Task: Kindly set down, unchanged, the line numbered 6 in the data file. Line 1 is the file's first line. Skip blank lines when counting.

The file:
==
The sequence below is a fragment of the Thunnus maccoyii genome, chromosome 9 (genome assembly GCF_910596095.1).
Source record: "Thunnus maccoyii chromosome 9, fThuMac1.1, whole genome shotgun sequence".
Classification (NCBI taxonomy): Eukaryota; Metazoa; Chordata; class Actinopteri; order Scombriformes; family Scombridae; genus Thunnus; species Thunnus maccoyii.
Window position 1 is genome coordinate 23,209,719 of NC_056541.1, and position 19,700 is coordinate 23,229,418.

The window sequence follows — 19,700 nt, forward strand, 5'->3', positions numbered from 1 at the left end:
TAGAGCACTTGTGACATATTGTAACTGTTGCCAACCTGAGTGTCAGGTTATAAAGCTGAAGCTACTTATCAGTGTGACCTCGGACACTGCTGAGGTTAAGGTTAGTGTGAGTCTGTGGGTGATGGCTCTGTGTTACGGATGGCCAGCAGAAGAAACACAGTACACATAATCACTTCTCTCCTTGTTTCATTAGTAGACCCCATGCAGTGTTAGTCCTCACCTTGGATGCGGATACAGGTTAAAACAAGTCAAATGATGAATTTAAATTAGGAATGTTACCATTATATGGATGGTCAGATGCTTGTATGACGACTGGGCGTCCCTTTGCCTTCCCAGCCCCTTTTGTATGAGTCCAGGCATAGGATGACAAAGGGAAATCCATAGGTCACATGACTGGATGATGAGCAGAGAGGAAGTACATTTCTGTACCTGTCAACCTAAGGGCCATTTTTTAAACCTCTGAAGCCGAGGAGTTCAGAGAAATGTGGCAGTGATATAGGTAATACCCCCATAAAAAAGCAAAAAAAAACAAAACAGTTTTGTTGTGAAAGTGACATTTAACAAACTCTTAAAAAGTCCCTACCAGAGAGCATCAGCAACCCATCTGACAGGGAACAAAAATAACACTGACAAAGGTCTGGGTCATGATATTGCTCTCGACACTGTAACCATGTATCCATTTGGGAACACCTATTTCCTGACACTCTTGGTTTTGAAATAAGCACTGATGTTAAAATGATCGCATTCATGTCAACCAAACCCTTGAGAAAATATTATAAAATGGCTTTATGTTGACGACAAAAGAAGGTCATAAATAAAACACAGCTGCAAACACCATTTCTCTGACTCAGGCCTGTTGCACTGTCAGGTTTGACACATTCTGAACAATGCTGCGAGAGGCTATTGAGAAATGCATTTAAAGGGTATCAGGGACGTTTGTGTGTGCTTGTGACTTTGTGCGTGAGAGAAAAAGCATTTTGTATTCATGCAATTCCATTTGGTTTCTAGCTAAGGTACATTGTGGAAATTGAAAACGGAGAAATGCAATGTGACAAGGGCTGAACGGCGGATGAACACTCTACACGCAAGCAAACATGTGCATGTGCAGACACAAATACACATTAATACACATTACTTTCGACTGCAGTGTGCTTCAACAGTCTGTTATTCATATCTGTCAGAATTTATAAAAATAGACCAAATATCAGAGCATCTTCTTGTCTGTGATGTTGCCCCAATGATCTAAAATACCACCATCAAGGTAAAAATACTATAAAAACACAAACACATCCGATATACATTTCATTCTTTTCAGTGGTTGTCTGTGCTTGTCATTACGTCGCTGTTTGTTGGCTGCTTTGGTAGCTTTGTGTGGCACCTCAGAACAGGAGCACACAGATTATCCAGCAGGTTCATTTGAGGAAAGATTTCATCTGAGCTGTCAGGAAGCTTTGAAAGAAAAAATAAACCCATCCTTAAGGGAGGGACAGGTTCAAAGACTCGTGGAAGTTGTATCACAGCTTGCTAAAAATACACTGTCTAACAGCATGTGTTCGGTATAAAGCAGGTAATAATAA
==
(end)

TAGAGCACTTGTGACATATTGTAACTGTTGCCAACCTGAGTGTCAGGTTATAAAGCTGAAGCTACTTATCAGTGTGACCTCGGACACTGCTGAGGTTAAGGTTAGTGTGAGTCTGTGGGTGATGGCTCTGTGTTACGGATGGCCAGCAGAAGAAACACAGTACACATAATCACTTCTCTCCTTGTTTCATTAGTAGACCCCATGCAGTGTTAGTCCTCACCTTGGATGCGGATACAGGTTAAAACAAGTCAAATGATGAATTTAAATTAGGAATGTTACCATTATATGGATGGTCAGATGCTTGTATGACGACTGGGCGTCCCTTTGCCTTCCCAGCCCCTTTTGTATGAGTCCAGGCATAGGATGACAAAGGGAAATCCATAGGTCACATGACTGGATGATGAGCAGAGAGGAAGTACATTTCTGTACCTGTCAACCTAAGGGCCATTTTTTAAACCTCTGAAGCCGAGGAGTTCAGAGAAATGTGGCAGTGATATAGGTAATACCCCCATAAAAAAGCAAAAAAAAACAAAACAGTTTTGTTGTGAAAGTGACATTTAACAAACTCTTAAAAAGTCCCTACCAGAGAGCATCAGCAACCCATCTGACAGGGAACAAAAATAACACTGACAAAGGTCTGGGTCATGATATTGCTCTCGACACTGTAACCATGTATCCATTTGGGAACACCTATTTCCTGACACTCTTGGTTTTGAAATAAGCACTGATGTTAAAATGATCGCATTCATGTCAACCAAACCCTTGAGAAAATATTATAAAATGGCTTTATGTTGACGACAAAAGAAGGTCATAAATAAAACACAGCTGCAAACACCATTTCTCTGACTCAGGCCTGTTGCACTGTCAGGTTTGACACATTCTGAACAATGCTGCGAGAGGCTATTGAGAAATGCATTTAAAGGGTATCAGGGACGTTTGTGTGTGCTTGTGACTTTGTGCGTGAGAGAAAAAGCATTTTGTATTCATGCAATTCCATTTGGTTTCTAGCTAAGGTACATTGTGGAAATTGAAAACGGAGAAATGCAATGTGACAAGGGCTGAACGGCGGATGAACACTCTACACGCAAGCAAACATGTGCATGTGCAGACACAAATACACATTAATACACATTACTTTCGACTGCAGTGTGCTTCAACAGTCTGTTATTCATATCTGTCAGAATTTATAAAAATAGACCAAATATCAGAGCATCTTCTTGTCTGTGATGTTGCCCCAATGATCTAAAATACCACCATCAAGGTAAAAATACTATAAAAACACAAACACATCCGATATACATTTCATTCTTTTCAGTGGTTGTCTGTGCTTGTCATTACGTCGCTGTTTGTTGGCTGCTTTGGTAGCTTTGTGTGGCACCTCAGAACAGGAGCACACAGATTATCCAGCAGGTTCATTTGAGGAAAGATTTCATCTGAGCTGTCAGGAAGCTTTGAAAGAAAAAATAAACCCATCCTTAAGGGAGGGACAGGTTCAAAGACTCGTGGAAGTTGTATCACAGCTTGCTAAAAATACACTGTCTAACAGCATGTGTTCGGTATAAAGCAGGTAATAATAA